Monday, June 29, 2009

C and D

Saying the letters "C" and "D" in my house will get a big ol' reaction from Jim. It stands for Chicken and Dumplings and Jim claims that it is way up there on his list of favorite meals. Once I discovered his love for C&D I spoke to his mom about the recipe she used and was lucky that she kindly shared this with me.

The first time I made this for Jim he said it was "very good, but not the way my mom makes it." Oh, that hurt just a little...I thought I was making improvements on a stellar recipe by adding in a small bag of frozen vegetables like carrots and peas. Apparently those "improvements" were not appreciated and therefore when I make this for Jim, it is void of all color. This is simply a plain white meal and it still bothers me a little, but I do like to cook Jim a man-pleasin' meal, especially if he claims it to be his favorite.

Listen up my girlfriends - you know who you are... yeah, the one that is engaged and about to get married in Mexico this November. I know you have been trying some of my recipes out. Please note, DO NOT PASS this one will make you look like a super star in the kitchen. I was really shocked at how EASY this recipe is, and I promise your man will think he died and went to heaven when you make him "Homemade Chicken and Dumplings."

Here is what you need to gather: Olive Oil, Onion, Garlic, Chicken, 2 Cans of Cream of Chicken Soup, Salt, White Pepper, 2 Cans Biscuits, Chicken Stock and herbs of your choice (I like using Thyme, Oregano and Bay Leaves.)

Begin by pulling out your big stock pot or dutch oven. I love this lime green dutch oven by Rachel Ray. It's enameled cast iron and works beautifully for C&D. With the heat on medium, I add just enough olive oil to coat the bottom of the pot.

Small dice an onion.

Add to the hot olive oil and let it saute on medium until translucent. Towards the end, add in one minced garlic clove.

Next, add enough chicken stock to fill the dutch oven 3/4 full.

Add some herby flavor to the chicken stock with two bay leaves (we will fish them out later.)

I also went out to my herb garden and clipped a sprig of thyme and oregano. Turn the heat up and allow the chicken stock to simmer for a few minutes.

Remove the herbs and add two cans of cream of chicken soup. Stir to combine. I actually reserved the oregano and chopped it up really small and put it back in the soup - I can't stand to have an all white meal so I compromised by adding about a teaspoon of the minced herb back.

Now is also the time to season with salt and pepper. Taste as you go so you don't add too much.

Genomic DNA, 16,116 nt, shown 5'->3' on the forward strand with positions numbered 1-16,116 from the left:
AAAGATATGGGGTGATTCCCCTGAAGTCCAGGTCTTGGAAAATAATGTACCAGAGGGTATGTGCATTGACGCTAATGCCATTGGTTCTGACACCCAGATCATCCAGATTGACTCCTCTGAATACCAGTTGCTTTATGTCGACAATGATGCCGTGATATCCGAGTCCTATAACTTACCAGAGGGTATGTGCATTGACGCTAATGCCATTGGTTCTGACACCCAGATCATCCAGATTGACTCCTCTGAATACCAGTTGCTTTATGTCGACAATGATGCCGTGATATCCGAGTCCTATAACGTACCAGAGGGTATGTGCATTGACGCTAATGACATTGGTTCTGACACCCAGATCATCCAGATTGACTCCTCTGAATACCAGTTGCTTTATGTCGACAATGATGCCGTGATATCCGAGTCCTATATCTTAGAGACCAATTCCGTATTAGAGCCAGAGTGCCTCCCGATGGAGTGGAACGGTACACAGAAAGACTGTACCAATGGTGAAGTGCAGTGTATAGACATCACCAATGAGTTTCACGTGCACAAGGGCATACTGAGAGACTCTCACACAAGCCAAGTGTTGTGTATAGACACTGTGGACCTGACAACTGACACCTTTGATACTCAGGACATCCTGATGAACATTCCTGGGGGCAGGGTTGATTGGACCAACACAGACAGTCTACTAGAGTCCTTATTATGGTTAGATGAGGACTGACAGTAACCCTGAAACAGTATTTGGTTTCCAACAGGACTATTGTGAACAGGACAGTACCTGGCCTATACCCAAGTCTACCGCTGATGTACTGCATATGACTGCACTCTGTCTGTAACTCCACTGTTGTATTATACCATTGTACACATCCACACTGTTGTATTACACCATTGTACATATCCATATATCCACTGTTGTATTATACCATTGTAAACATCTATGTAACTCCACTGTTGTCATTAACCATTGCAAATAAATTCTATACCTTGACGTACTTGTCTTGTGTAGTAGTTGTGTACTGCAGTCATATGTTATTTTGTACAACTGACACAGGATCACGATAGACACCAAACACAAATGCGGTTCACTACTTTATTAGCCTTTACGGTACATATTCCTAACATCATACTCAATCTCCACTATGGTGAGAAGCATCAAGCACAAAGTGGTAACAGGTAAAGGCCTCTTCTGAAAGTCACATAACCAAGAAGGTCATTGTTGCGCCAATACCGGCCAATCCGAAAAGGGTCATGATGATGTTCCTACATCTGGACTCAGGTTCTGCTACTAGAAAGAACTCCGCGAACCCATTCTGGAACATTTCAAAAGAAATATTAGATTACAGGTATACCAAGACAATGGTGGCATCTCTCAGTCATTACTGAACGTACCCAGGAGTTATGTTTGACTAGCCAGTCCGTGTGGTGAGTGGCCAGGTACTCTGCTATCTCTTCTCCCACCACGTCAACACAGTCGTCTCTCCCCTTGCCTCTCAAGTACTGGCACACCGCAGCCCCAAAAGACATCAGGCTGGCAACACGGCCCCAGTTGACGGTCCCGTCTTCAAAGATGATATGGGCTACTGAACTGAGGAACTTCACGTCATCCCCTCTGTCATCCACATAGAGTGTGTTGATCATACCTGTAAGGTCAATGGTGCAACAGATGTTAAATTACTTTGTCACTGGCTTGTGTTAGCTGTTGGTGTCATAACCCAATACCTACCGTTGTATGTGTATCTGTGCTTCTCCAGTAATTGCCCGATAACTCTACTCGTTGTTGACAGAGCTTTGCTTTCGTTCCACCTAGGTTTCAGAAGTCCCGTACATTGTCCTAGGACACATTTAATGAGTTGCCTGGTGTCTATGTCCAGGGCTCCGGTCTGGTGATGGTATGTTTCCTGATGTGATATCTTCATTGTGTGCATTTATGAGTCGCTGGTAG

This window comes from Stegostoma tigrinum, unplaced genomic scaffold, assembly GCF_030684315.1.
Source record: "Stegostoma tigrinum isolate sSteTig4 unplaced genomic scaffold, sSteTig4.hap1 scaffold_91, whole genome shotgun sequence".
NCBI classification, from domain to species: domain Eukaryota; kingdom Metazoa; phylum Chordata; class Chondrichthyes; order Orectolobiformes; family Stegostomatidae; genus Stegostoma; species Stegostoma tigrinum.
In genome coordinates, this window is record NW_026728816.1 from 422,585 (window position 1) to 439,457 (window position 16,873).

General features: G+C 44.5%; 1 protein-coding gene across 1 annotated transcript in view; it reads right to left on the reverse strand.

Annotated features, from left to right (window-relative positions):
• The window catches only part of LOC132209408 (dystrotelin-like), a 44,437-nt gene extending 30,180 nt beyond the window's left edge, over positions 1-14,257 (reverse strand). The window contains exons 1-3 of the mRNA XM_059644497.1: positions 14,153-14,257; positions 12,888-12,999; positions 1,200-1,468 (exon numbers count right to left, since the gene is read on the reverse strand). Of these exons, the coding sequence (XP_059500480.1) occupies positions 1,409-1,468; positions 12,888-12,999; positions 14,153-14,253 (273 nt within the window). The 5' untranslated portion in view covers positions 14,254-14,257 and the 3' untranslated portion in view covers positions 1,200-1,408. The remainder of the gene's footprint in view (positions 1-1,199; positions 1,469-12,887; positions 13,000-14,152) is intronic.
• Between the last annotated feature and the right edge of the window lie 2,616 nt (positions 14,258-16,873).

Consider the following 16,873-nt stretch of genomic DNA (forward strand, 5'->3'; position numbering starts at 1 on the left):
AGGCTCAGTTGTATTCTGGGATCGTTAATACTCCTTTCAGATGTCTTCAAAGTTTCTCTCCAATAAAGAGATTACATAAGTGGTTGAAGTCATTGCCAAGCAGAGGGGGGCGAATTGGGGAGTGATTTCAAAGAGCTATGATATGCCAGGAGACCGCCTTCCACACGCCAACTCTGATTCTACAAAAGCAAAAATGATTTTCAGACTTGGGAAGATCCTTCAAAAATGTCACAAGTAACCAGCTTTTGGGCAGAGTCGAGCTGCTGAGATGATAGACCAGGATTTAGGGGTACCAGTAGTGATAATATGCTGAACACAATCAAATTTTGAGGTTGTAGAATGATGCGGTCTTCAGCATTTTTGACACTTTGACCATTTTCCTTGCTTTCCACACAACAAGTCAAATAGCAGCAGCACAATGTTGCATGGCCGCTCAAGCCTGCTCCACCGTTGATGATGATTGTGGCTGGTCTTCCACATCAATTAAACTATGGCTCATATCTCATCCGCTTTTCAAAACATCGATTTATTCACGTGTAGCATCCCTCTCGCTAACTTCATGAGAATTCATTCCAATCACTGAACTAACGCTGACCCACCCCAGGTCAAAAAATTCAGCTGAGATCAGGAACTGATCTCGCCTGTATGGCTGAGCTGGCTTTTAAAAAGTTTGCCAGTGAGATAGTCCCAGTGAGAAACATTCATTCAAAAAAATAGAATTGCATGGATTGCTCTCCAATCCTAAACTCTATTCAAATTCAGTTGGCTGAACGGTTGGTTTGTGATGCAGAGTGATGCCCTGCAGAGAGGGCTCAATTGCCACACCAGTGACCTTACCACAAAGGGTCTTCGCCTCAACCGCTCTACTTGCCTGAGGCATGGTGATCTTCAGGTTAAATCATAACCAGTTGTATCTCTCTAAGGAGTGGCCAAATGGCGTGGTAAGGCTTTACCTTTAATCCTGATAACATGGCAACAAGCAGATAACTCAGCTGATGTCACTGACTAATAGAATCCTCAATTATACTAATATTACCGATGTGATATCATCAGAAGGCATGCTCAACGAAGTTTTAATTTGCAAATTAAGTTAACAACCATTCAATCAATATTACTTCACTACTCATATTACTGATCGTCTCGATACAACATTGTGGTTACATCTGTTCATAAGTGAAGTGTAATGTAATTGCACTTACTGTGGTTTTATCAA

Here is the most brilliant part of this recipe. Purchase two cans of plain biscuits, not the ones with specks of butter in them or the flaky kind. Using a knife or kitchen shears, cut each biscuit in fourths for big dumplings or in eights for smaller dumplings. Your choice.

Once the soup mixture has begun to boil again, start adding the dumplings a little at a time.

The dumplings will really swell, and look like they could just disintegrate, but then they absorb some of the soup, cook a little and go down in size. It takes about 15 minutes for the dumplings to go through this process.

I added the other can and it looks like I have way too many in there, but the are all puffy in this picture and will eventually shrink in size and become firmer little dumplings. I simply use a wooden spoon and stir these around every few minutes and check for doneness along the way.

Now for the "C" in C&D. Jim's mom would boil a chicken until his ankle skin rolls up. There is no WAY I'm doing that, and then pick the meat off the bone? Yuck! Instead I used a couple skinless, boneless chicken breast, rubbed them in olive oil and seasoned with salt and pepper, then threw them in a 350 degree oven until cooked through.

I personally like to shred the chicken after it is cooked, but Jim prefers hearty chunks. However you slice or dice it, add the cooked chicken to the soup and turn down the heat to low.

To kick this C&D up a notch, I'm adding 3 tablespoons of white wine. My selection for this recipe is Turnbull Viogner from Napa. It's delicious!!

The last step is to add about 1/4 cup cream.

If you are making this for someone who isn't afraid of some color, I would highly recommend adding vegetables like carrots, peas, mushrooms, celery.

Deb's C&D Recipe:
Using a dutch oven, or a heavy bottomed stock pot boil a chicken till his ankle skin rolls up. Let it cool, Remove the skin and chop up the meat. This is time for restraint if you are like me. Reserve the chicken broth and add water to it. You will want at least half to 3/4 a dutch oven of broth and water.

To the broth add 1 can of cream of chicken soup and 1 can of mushroom soup. Salt, white pepper to taste. I've tried adding other spices like tarragon, but that is up to you. Most C&D recipes are not really spicy.

When the mixture comes to a boil, add the dumplings: 1-2 Cans of biscuits - I don't use the biscuits that have specks of butter added to them or the flaky kind. Just good old fashioned plain biscuits. Cut them into fourths for large dumplings or eights for smaller ones. (I had a friend that floured them, rolled them out and cut them into noodle shapes. But then, that would be C&Ns.) Add them to the boiling soup a little at a time and cook till they are at a consistency that you like. 10-15 minutes. I always just check them for doneness because it is hard to tell.